More Beautiful to Look Through

Last Saturday, my wife and I went to visit Chartwell, in Kent – Winston Churchill’s famous country home.

I am a huge Churchill fan, so this was an occasion I had been looking forward to for some time.

It did not disappoint.

Among many things that I was fascinated by and thoroughly enjoyed gazing at was a beautiful window etched into a wall outside the house. In fact, the whole patio area where it was situated was one of my favourite parts of the property.

It simply made me realise once again, how many different perspectives there always are when it comes to anything. It also made me realise that if you ever get the opportunity to see more than one perspective, you should grasp it eagerly, simply because it will present to you something that is far closer to the truth than you can ever muster on your own.

It is also invariably more beautiful to look through.

Road Trip Playlist

There are certain times in life I have found, when someone else makes you feel incredibly worthwhile.

Or cool.

Or just plain good.

It is lovely when the compliment comes from a relative stranger – probably because they are blissfully ignorant of your not so obvious flaws.

It is far, far better however, when it comes from someone who has known you for a considerable amount of time and are probably related to you – if not by blood – by some other, virtual umbilical cord of connection.

When it is one of your children and the compliment comes in an area of life that you thought had long since been surrendered to them and their corresponding generation, it is a truly satisfying moment and you had better savour it because the chances are, it will almost certainly be pretty rare.

One such moment came for me on a road trip back to Brighton recently.

We had spent the entire day driving up the M1 to Leeds, moving her furniture and seemingly endless other bits and pieces into her new flat, ahead of her permanent move in a few weeks, for her university course.

In the end, by my reckoning, I had clocked up around eleven hours of driving a long wheel base Mercedes van and by the end of it, I was truly exhausted.

But it was so worth it, just to listen to my daughter saying on more than one occasion that based on what she was currently listening to, she would need to look up my Spotify playlist – aptly entitled Road Trip.

Which songs had impressed her so much you may well wonder?

Well, I could lie and pretend that I remember which ones she loved so much but the truth is, I cannot remember now.

Besides, it doesn’t matter to me which ones she loved.

The fact that she loved songs I loved meant a great deal to me and reminded me of the beautiful cycle that never stops evolving between parent and child.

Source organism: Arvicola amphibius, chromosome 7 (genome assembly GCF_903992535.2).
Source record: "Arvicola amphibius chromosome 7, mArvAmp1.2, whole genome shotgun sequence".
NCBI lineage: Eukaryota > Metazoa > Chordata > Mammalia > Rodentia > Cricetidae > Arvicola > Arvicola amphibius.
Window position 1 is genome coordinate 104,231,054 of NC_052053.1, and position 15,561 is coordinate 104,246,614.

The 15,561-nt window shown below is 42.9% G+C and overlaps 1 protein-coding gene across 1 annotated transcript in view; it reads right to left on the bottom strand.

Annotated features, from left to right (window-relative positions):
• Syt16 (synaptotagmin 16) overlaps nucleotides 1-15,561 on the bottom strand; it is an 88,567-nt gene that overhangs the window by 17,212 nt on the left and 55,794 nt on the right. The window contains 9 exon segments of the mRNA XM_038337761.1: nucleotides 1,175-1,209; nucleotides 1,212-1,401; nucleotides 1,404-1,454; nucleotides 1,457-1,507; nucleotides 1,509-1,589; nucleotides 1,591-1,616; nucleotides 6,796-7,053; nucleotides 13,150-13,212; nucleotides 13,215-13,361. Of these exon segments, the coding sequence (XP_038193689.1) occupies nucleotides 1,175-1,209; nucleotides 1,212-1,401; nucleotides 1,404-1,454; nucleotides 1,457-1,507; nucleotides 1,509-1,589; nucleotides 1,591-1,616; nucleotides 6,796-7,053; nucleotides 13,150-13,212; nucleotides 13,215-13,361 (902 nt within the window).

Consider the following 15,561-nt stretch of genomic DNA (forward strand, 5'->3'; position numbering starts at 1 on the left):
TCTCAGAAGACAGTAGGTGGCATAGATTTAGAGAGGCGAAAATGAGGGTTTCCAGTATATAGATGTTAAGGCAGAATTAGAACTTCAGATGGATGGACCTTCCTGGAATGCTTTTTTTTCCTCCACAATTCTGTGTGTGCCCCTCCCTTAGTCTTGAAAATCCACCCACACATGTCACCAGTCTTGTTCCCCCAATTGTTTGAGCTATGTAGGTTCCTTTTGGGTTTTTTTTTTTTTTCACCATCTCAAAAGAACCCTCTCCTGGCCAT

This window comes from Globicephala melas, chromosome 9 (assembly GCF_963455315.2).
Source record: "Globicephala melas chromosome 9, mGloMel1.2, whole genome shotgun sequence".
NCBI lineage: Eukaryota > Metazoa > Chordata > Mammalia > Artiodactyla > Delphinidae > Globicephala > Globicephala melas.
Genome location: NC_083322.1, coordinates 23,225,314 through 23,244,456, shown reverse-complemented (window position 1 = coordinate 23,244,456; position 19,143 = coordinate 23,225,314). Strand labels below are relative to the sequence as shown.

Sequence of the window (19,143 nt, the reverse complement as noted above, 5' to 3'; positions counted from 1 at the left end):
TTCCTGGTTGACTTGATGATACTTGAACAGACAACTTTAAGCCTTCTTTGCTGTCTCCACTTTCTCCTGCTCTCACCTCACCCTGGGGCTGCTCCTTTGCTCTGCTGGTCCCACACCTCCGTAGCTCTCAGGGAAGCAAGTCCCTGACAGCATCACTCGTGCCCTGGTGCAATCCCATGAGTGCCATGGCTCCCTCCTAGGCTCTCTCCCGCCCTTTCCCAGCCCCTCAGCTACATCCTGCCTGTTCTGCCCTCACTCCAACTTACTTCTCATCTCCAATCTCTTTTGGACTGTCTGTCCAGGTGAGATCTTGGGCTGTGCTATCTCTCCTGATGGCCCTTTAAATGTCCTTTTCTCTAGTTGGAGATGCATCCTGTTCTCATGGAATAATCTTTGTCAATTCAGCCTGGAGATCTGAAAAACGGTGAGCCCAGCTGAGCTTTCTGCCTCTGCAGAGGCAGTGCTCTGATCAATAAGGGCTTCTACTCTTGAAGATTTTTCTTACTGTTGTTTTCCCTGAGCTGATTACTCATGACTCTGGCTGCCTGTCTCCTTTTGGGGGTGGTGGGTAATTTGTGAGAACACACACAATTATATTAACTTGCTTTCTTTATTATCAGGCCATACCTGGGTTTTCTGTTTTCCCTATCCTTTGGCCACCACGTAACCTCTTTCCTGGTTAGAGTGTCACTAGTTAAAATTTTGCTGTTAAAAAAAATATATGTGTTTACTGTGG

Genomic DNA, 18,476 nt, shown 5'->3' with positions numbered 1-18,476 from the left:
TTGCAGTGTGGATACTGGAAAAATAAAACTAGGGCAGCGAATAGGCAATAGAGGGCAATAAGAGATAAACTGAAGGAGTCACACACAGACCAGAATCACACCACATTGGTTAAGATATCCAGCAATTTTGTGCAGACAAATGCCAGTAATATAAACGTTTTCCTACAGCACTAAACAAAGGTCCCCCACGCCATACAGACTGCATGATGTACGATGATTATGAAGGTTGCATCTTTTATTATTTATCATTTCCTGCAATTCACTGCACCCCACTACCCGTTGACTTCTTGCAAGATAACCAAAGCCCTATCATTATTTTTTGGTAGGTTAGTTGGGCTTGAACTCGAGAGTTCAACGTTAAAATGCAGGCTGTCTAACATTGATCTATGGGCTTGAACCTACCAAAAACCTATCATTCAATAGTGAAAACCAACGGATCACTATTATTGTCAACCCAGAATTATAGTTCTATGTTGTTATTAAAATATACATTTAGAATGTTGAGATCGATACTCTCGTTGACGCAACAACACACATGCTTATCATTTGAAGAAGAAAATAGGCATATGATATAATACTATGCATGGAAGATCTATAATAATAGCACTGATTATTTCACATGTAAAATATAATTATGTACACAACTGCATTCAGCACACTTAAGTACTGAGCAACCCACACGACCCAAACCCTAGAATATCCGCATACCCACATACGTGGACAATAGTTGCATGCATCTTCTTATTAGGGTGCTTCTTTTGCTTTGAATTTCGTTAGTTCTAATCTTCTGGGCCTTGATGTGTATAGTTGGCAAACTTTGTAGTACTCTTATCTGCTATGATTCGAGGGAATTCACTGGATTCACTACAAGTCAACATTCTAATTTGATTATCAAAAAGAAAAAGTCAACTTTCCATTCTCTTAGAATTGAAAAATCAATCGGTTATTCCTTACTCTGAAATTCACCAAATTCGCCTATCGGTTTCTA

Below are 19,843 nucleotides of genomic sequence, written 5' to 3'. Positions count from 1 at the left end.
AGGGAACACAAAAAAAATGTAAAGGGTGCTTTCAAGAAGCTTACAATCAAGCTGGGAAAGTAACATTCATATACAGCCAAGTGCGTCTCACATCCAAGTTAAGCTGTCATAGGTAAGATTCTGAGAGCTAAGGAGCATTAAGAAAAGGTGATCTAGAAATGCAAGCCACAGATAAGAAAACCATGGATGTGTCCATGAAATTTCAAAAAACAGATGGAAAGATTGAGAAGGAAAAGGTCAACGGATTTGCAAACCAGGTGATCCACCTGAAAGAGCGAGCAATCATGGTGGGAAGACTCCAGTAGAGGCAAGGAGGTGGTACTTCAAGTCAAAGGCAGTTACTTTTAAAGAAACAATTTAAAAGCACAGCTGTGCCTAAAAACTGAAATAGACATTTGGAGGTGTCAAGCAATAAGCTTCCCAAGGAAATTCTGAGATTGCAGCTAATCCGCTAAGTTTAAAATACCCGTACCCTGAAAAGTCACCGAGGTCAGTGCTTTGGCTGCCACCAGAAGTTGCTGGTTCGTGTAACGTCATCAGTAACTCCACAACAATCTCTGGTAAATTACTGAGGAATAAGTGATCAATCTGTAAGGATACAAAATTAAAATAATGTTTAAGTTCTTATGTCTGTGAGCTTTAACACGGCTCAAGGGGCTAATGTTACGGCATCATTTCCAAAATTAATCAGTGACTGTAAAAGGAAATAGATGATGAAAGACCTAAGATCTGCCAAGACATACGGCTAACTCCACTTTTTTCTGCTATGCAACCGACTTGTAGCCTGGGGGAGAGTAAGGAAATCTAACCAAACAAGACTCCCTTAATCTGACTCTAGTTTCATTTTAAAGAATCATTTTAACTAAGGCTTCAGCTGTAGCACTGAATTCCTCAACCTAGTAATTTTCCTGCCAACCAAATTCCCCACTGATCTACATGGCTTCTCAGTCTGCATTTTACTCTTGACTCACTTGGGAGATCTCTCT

Parent teaches, child learns.

Child teaches, parent learns.

Or as my Dad announced recently after we had conversed about something (I remember not again!)

“Dad teaches son, son teaches Dad.”

Simple Lessons From a Bit of Watching & Listening

Yesterday morning, I went for a two hour hike, or rather, a bit less than a two hour hike with a good half hour sat on a concrete platform. Where would that be you might ask? I live very near to Ditchling Beacon, a beautiful vantage point where all kinds of people go – some more regularly than others. Joggers, mountain-bikers, dog-walkers, and people like me, who simply like to go for a good walk, clear their head and have a good think about things coming up in the not-too-distant future.

As I’ve written before, there’s nothing quite like a beautiful blue sky to get you thinking creatively and yesterday, I felt the need to get some mental preparation in for a couple of important work projects that are coming up.

I knew I would see a lovely blue sky and the panoramic view across the South Downs but while I sat down on the incongruous piece of concrete (that had some water running underneath it by the sound of it) I was surprised by how much I really saw and heard.

Simple things…

Like two men walking and talking, enjoying the countryside…

A flying spider (I have no idea what it is really called!) that I was absolutely captivated by as it advanced towards me and then leapt into the air and landed on a different piece of grass…

I listened to the buzz of the ubiquitous flies, the distant murmour of conversations between walking as well as cycling couples, the gentle ‘pat, pat, pat’ of the jogger’s trainers on the dirt track. It felt to me like life had slowed right down and allowed me to absorb some really simple things.

Eventually, after having scribbled down a few possible ideas, I began walking back the way I had come and took in even more of the not-so-obvious sights.

Like the view beyond a section of barbed wire. We can all be restricted by the wire, the fence, the wall, whatever it is in front of us but most of us are able to look beyond that potential hindrance and begin to get a vision for what could be…

It’s a pretty subtle difference on this occasion but then that’s the point.

Some stuff mars our view, our perspective and much of the time, we don’t even know it’s there.

Invariably, all you have to do is take a few steps forward and look at the thing but this time without the subtle hindrance…

Isn’t that so much better?

I watched an old man playing with a model aeroplane. He had a unique way of throwing it up in to the air and then it would fly for a few seconds. It didn’t even look like he had a remote control box. I was heartened to see someone so relatively old playing like an innocent young boy. (He was however, a bit far away for a candid photo!)